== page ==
updated 01:45 pm EDT, Mon July 5, 2010
Blockbuster can't hold share price under threat
Blockbuster has been dealt a major blow as it has been told it will likely be delisted from the New York Stock Exchange. The company had tried to keep its share price over the minimum $1 by combining its Class A and B shares through a reverse stock split but wasn't able to get enough votes. It had been warned of the problem in November but lost a vote at the meeting that was blamed on "low vote turnout."
The forced exit from the NYSE parallels the rapid fall from prominence for Blockbuster in the past several months. It plans to close up to 960 stores this year as Internet-based opponents have robbed it of much of its core business.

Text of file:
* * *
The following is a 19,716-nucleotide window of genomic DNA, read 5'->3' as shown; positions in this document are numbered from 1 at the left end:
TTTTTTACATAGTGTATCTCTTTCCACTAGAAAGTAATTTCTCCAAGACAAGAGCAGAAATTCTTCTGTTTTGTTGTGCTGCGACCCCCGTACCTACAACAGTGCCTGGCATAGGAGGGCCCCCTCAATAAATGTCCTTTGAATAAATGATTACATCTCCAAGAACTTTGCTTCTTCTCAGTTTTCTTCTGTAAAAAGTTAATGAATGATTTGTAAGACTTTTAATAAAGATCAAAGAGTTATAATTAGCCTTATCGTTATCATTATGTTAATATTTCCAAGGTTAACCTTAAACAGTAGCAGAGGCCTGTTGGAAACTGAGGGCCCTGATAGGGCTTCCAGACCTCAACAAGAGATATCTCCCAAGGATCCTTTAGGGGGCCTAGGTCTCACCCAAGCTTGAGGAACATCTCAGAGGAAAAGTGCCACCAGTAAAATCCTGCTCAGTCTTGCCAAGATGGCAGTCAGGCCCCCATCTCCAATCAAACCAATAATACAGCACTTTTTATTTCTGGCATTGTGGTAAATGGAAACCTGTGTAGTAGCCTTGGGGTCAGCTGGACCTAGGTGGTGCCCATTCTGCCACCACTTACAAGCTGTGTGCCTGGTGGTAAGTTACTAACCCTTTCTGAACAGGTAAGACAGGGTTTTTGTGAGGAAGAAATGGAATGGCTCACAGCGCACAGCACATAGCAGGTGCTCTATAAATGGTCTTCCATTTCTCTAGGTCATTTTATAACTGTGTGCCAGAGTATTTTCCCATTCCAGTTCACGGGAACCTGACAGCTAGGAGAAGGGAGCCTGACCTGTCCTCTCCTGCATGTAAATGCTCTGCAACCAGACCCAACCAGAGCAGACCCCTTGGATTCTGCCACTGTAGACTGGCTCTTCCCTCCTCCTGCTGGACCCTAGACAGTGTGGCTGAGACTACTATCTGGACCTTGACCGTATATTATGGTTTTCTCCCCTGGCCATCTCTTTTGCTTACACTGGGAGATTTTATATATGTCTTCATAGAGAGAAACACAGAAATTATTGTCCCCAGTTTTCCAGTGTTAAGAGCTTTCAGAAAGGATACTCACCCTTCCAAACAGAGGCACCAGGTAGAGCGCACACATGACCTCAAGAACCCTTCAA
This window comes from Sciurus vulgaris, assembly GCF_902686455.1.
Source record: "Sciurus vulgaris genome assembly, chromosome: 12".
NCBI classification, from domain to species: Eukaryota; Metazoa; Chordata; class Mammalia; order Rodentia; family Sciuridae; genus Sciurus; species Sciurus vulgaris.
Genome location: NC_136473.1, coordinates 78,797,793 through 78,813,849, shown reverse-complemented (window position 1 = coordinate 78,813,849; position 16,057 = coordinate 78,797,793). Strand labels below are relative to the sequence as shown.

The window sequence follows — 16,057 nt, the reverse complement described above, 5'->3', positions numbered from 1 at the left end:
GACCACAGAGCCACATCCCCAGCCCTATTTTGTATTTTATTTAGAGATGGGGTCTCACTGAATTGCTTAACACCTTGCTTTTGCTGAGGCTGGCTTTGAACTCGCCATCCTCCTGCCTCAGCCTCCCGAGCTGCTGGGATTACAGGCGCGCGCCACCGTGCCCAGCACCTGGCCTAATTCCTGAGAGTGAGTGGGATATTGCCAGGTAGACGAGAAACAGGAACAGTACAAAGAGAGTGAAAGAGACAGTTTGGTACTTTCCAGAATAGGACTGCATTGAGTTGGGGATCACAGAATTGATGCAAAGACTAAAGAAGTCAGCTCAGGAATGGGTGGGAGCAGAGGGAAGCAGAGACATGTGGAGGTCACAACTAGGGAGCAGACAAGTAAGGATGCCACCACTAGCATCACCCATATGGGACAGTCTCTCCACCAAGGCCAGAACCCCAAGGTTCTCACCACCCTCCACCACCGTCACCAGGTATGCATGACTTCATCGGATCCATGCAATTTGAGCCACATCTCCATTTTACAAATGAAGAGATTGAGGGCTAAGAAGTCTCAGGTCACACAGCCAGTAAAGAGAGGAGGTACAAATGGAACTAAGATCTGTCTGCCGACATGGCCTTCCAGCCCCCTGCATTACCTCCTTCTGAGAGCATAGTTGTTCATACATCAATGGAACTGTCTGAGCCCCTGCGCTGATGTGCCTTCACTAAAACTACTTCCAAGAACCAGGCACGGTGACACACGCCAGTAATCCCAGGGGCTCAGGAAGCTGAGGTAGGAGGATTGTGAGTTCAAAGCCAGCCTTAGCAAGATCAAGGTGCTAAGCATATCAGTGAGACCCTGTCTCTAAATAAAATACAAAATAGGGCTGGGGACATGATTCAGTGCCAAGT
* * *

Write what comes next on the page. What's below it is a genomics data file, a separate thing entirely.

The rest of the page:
Some of the plunge can be attributed to services like Netflix, which still handle physical rentals but use Internet ordering to avoid the stock limitations of retail stores. However, Blockbuster has also been hindered by direct Internet download services like iTunes; Apple is often considered the largest US provider of pay-per-movie Internet rentals and purchases, and as a consequence has blunted attempts by Blockbuster to move into digital. Netflix also offers Internet streaming and currently has a larger reach than Blockbuster, both on devices like the iPad as well as TVs and set-top boxes.